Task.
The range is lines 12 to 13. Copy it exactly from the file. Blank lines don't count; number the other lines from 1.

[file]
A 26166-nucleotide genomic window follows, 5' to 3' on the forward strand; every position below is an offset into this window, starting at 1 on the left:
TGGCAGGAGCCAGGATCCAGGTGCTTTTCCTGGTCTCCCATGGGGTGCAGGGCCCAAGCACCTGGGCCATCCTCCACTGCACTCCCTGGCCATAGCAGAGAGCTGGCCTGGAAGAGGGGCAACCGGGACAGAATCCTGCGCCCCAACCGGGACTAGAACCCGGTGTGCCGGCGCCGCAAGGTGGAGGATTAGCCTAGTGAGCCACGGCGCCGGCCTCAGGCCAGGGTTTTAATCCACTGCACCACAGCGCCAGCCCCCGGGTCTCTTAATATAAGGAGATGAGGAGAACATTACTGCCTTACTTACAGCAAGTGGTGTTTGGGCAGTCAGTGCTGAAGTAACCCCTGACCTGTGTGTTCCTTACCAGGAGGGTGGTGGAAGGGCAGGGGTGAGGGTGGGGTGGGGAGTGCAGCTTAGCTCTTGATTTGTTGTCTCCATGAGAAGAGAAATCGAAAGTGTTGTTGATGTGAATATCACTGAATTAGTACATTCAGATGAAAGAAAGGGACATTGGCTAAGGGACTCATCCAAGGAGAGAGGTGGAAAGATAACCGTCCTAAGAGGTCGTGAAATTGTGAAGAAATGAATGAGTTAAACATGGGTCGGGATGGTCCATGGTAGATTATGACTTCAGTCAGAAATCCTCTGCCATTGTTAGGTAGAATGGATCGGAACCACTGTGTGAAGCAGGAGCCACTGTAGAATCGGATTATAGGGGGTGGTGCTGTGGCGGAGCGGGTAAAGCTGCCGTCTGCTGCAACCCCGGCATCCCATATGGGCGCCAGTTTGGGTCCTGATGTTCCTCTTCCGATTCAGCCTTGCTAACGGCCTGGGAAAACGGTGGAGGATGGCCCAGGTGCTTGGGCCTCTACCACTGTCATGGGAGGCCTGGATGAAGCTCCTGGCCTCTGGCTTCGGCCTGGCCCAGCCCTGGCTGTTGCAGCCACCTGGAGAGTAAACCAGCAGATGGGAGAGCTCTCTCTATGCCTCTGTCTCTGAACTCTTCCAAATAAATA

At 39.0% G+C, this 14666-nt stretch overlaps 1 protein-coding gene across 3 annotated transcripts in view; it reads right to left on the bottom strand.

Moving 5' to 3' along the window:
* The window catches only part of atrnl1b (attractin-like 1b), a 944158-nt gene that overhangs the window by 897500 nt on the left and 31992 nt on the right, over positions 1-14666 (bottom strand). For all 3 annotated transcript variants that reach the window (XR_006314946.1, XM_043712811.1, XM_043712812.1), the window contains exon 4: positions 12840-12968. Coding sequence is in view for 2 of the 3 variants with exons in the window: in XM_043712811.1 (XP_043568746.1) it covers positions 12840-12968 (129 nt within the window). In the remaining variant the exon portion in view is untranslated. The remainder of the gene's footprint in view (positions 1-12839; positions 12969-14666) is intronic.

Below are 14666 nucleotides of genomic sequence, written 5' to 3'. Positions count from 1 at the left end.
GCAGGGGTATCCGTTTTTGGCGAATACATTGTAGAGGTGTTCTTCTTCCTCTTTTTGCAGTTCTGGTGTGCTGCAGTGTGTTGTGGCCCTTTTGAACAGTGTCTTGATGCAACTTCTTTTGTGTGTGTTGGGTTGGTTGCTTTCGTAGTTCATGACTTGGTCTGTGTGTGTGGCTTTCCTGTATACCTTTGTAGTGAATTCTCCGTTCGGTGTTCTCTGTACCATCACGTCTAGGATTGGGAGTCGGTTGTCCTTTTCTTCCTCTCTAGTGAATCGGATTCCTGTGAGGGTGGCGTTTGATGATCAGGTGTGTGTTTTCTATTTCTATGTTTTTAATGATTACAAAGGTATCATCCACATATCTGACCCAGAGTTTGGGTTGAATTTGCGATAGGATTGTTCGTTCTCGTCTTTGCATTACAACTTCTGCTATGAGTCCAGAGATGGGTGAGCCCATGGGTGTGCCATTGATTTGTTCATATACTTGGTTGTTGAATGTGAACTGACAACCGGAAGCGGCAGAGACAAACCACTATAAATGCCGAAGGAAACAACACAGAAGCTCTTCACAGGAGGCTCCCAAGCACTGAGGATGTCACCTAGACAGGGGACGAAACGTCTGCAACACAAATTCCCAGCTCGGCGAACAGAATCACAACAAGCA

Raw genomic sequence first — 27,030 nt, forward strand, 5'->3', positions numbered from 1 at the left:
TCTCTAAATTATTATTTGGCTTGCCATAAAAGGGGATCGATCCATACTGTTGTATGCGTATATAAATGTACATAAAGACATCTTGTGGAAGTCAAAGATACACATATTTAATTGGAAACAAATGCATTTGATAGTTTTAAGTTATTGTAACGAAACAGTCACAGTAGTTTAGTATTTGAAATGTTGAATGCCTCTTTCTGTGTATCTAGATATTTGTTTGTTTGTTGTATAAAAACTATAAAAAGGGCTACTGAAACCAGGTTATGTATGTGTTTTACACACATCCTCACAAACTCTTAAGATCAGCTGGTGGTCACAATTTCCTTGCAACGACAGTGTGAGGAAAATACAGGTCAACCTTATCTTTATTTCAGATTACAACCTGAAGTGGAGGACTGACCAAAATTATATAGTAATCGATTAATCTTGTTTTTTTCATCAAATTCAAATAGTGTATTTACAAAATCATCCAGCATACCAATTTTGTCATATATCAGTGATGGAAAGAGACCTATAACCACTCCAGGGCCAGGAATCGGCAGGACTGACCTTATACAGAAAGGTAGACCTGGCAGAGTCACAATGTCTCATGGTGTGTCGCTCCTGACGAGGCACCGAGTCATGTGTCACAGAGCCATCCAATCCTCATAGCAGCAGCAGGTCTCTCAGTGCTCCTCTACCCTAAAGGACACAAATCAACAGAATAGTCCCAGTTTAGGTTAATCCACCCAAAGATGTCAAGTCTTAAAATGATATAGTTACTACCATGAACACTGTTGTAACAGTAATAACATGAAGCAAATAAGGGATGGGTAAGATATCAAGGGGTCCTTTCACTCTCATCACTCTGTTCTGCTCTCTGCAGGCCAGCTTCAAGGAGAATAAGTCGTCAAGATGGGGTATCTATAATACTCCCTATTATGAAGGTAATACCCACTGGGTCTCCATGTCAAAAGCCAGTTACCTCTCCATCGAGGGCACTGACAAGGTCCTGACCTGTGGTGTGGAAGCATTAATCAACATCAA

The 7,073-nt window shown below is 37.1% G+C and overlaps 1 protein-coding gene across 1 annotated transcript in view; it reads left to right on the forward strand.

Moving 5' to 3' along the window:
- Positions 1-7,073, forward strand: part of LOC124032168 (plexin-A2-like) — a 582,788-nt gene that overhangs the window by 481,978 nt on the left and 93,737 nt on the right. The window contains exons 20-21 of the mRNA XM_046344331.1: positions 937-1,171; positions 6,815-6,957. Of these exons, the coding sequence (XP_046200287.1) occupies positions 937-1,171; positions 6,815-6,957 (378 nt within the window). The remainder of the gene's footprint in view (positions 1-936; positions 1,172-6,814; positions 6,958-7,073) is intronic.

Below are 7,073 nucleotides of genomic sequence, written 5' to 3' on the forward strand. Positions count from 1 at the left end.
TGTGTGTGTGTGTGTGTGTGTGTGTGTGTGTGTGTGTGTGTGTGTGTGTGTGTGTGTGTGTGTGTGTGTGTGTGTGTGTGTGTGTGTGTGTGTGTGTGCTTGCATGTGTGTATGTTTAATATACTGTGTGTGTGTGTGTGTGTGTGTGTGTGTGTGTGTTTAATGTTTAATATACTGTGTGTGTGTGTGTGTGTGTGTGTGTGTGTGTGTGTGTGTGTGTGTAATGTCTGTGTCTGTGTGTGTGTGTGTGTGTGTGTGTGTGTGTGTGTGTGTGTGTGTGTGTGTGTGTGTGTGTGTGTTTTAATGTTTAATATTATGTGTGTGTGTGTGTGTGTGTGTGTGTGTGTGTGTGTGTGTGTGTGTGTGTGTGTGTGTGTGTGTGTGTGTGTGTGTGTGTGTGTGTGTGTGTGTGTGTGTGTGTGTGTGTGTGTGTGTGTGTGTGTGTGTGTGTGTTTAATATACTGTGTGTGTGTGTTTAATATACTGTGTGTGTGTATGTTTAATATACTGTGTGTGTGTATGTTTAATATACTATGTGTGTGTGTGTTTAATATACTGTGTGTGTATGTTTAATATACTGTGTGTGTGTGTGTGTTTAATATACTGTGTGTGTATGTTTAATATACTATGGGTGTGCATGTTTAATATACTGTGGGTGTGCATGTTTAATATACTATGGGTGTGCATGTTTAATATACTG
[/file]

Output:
- Positions 1-7,073, forward strand: part of LOC124032168 (plexin-A2-like) — a 582,788-nt gene that overhangs the window by 481,978 nt on the left and 93,737 nt on the right. The window contains exons 20-21 of the mRNA XM_046344331.1: positions 937-1,171; positions 6,815-6,957. Of these exons, the coding sequence (XP_046200287.1) occupies positions 937-1,171; positions 6,815-6,957 (378 nt within the window). The remainder of the gene's footprint in view (positions 1-936; positions 1,172-6,814; positions 6,958-7,073) is intronic.

Below are 7,073 nucleotides of genomic sequence, written 5' to 3' on the forward strand. Positions count from 1 at the left end.